>> To me, robustness means make a map from intrinsic values to content;
>> as Disarchive is doing for instance.
> See above, I don't understand why Disarchive would need more than the
> content hash as an intrinsic value to do so.

Basically nothing more, so nothing to understand. :-)

Your initial messages started with:

        when Ricardo recently added guile-aiscm to Guix, I was confused
        that both the version field of the package and the commit field
        of the git- reference used in its origin.  It turns out, that
        this is a rare pattern observed in less than 200 packages
        currently in Guix.  The reason to do so (as far as I understand
        and was explained to me in IRC) is that commit tags are in
        principle mutable and hence can not be relied on when fetching
        sources.  I do have a few issues with that explanation, but
        before that let's go a step back and discuss the relation of
        version and commit.

and my intent was to point the reason is not really the “mutable” part
but the reason is because it is better to rely on intrinsic values
(discussed in link above).  Obviously, intrinsic value is immutable but,
IMHO, intrinsic value is somehow a key-point for lookup in
content-address systems.  Git-commit hash is one way, SWH-ID is another,
IPFS uses another, GNUnet another, etc.  The recent ERIS [1,2] is an
attempt to bridge, IIUC.

Addressing ’origin’ by intrinsic values implies which ones and The Right
Thing is really hard to predict.

My opinion is that robust long-term – i.e., near future I want – is to
rely on more intrinsic values in ’source’ or ’origin’ and less tags,
urls, etc.  Well, I am fine if we disagree.  You asked «What do y'all
think?», now you know what I think. :-)

Last, sorry if I am misunderstanding you, back to your initial message.
You provided ’guile-aiscm’ as one example of something that confused
you.  Instead of the current definition, you would like this definition

--8<---------------cut here---------------start------------->8---
1 file changed, 1 insertion(+), 1 deletion(-)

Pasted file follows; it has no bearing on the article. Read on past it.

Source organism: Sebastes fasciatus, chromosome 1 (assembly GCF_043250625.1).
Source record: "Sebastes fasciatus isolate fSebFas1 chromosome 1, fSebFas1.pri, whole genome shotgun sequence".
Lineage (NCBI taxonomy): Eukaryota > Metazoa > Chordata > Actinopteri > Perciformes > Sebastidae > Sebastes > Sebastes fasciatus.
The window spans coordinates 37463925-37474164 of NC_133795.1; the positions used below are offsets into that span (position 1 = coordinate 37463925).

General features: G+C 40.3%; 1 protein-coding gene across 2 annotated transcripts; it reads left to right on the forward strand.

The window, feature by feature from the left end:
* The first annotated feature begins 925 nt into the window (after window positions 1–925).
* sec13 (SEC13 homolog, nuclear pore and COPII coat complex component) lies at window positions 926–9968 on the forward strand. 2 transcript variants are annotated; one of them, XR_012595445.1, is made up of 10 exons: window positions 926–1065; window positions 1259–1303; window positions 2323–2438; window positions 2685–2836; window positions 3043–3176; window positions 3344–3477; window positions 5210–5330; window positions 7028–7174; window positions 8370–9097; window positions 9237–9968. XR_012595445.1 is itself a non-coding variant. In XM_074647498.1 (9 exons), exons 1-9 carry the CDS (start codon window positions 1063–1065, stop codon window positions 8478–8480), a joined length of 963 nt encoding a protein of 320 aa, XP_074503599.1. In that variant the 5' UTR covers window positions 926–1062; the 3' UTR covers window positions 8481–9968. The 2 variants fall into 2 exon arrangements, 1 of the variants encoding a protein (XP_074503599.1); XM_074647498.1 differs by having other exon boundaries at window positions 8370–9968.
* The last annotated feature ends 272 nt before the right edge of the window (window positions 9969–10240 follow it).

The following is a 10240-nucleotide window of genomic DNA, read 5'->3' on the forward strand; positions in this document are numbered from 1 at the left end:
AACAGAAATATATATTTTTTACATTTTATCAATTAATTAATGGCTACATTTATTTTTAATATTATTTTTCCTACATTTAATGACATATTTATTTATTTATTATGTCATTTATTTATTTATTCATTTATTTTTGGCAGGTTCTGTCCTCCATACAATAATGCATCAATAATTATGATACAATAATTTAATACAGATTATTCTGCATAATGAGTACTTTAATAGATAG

gnu/packages/machine-learning.scm | 2 +-

modified   gnu/packages/machine-learning.scm
@@ -299,7 +299,7 @@ (define-public guile-aiscm
               (method git-fetch)
               (uri (git-reference
                     (url "";)
-                    (commit "c78b91edb7c17c6fbf3b294452f44e91d75e3c67")))
+                    (commit (string-append "v" version))))
               (file-name (git-file-name name version))
--8<---------------cut here---------------end--------------->8---

?  Or something like along these lines,

--8<---------------cut here---------------start------------->8---
(define-public guile-aiscm
  (let ((version "0.23.1")
        (commit "c78b91edb7c17c6fbf3b294452f44e91d75e3c67")
        (revision "0"))
      (name "guile-aiscm")
      (version (git-version version revision commit))
      (source (origin
                (method git-fetch)
                (uri (git-reference
                      (url "";)
                      (commit commit)))
                (file-name (git-file-name name version))
--8<---------------cut here---------------end--------------->8---

?  And your point is that “0.23.1” is redundant with
“c78b91edb7c17c6fbf3b294452f44e91d75e3c67” because Git so why not just
use “0.23.1” in ’origin’.  Right?

In the current matter of facts, I do not think any rationale can be made
in favor of one of the three main possible definitions (addressing by
tag, by commit, using let).  The only weak justification for addressing
using commit hash is that the lookup when fallbacking to SWH is easier,
i.e., it is easier when the Git-commit hash is known instead of URL+tag.

These 200 packages can also be seen as real-world experiments
complementing the other ways of addressing in order to find The Right
Way for robust addressing.

My personal preference, for what it is worth, is an explicit reference
to the commit, i.e., the current definition or the ’let’ one.  Note it
was also discussed this: have convenient things as url+tag for ’uri’ and
use checksum coupled to an external service as;
but the definitions would be not self-consistent anymore.  Heh, The
Right Thing is not obvious. :-)

Other said, version and tag are currently first-class when commit is
second-class, somehow.  As you said «it allows us to derive commit from
tag» (tag is mine).  And I think it is inherited from the long history
about releasing software which is now somehow inadequate these days.
Obviously, I do not know how to do but it should be the contrary: commit
first-class which allows us to derive version second-class.

1: <>
2: <>


PS: You said in initial email «(1) is more convenient; it allows us to
derive commit from version, which is often done through an affine

I do not understand the “affine mapping”.  Why would it be an affine
mapping?  Well, I miss what is the affine space here, I am able to
imagine the set but what would be the vector space?  Bah you are
probably referring to maths I have never studied. :-)